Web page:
K.S. Brooks is an award-winning action-adventure novelist, children’s book author and photographer. Brooks is the author of Lust for Danger, The Kiss of Night, Night Undone, The Mighty Oak and Me, Postcards from Mr. Pish, and Mr. Pish’s Woodland Adventure. She is also a freelance editor and recurring judge of the Maryland Writers’ Association’s Novel Writing Contest.
I’ve been honored that an extremely reputable writers’ association has invited me to be a top-level judge for their annual novel-writing contest numerous times now. I recently received a follow-up email from them with a point I found to be most curious:
Issue: A few writers complained vehemently about the critiques. Their feelings were hurt. They told me that they only wanted to know whether they won or lost. Next time, we could have the writer opt in if they want the judges’ written remarks. What do you think?
What I answered: I will write my comments anyway because it helps me to score the manuscript. I would say NOT to tell the judges if the writer opts out because that could influence the judging in some way as it becomes obvious that they do not wish to become better writers by learning from others. I’d say whoever coordinates the information back to the writers should control if they see the critiques or not.
What I was really thinking: Seriously? Their feelings were hurt? They’re lucky to get judges who are conscientious enough to provide them with feedback. Most agents and publishers won’t do that, so how will they learn what their strengths and weaknesses are? The idea of this is just completely absurd to me.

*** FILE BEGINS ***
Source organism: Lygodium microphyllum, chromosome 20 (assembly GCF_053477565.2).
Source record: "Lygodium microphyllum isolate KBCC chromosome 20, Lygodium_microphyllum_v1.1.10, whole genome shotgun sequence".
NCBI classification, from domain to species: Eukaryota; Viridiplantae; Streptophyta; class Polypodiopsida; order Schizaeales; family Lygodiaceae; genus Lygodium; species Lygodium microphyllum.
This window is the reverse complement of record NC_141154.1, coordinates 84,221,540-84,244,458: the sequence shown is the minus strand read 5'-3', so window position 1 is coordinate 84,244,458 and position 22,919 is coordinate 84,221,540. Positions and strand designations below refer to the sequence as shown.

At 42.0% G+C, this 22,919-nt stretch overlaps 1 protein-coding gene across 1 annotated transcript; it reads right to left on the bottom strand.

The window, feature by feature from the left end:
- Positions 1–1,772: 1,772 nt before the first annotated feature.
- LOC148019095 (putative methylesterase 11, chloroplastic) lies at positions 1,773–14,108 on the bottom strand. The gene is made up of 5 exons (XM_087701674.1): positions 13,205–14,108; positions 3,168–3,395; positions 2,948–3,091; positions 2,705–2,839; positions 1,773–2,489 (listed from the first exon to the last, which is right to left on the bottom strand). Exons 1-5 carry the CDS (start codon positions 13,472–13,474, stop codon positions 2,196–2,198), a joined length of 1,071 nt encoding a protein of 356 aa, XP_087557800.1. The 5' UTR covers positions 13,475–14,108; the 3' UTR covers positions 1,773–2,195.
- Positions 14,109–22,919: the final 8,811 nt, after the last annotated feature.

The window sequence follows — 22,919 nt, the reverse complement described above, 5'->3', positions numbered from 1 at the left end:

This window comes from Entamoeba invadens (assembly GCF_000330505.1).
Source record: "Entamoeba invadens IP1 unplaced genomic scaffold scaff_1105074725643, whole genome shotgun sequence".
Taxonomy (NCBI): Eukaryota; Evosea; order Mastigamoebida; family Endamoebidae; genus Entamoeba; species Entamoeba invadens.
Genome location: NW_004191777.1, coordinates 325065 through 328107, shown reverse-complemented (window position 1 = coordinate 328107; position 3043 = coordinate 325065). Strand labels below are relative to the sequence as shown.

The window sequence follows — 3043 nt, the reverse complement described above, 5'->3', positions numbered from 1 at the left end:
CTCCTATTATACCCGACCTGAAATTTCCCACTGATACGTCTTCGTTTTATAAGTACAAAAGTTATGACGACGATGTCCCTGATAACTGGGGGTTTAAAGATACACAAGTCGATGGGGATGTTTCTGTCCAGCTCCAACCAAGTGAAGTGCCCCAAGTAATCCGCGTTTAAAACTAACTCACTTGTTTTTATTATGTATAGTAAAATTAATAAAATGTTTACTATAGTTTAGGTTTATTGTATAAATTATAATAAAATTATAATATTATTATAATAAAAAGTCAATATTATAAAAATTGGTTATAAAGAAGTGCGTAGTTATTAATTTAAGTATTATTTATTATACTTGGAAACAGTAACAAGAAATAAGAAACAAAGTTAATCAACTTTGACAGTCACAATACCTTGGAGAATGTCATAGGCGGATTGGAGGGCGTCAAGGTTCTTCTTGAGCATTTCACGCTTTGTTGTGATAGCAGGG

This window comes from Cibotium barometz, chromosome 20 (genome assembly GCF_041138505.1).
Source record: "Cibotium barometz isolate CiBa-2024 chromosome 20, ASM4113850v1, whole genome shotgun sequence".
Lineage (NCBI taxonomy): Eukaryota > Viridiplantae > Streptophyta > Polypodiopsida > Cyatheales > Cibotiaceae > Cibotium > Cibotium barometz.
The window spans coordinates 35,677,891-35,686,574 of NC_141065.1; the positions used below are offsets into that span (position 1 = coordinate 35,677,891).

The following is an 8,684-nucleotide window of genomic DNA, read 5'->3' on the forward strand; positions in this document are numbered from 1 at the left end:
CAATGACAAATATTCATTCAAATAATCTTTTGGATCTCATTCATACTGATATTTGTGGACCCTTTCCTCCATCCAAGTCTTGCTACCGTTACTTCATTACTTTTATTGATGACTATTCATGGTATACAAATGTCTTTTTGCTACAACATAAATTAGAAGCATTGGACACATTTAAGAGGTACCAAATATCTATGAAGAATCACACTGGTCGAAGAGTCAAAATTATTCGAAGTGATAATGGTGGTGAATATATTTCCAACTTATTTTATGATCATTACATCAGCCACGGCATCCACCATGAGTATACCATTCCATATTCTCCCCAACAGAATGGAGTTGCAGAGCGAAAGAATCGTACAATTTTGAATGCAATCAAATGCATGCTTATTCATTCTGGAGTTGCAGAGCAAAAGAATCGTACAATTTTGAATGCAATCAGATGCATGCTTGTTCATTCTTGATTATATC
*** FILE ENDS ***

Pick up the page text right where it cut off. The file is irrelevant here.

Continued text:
If you have a tendency to use the same word three times in the same sentence, wouldn’t you want to know? If you don’t know how to properly use punctuation, wouldn’t you want to know? If you’re point is lost due to wordiness, wouldn’t you want to know? Perhaps a more important question is: Why wouldn’t you want to know?
I always make an effort to note not only the bad parts of the manuscript but also the highlights, like a nice bit of imagery or a clever line of dialogue. I try to follow “The One Minute Manager” style to keep things balanced even if the writing is so bad it’s nearly unbearable to read. There’s no reason to tell someone that you’d rather slit your own wrists than read one more word of their pathetic attempt at a manuscript.
Once I traveled from Boston to New York City at the invitation of a literary agent. I handed her my manuscript and was promised a detailed critique when she was done reading it. Time passed, and I didn’t hear anything so I dropped the agent a line. Her response was a curt rejection. There was no critique. There was no explanation.
Critiques are worth their weight in gold.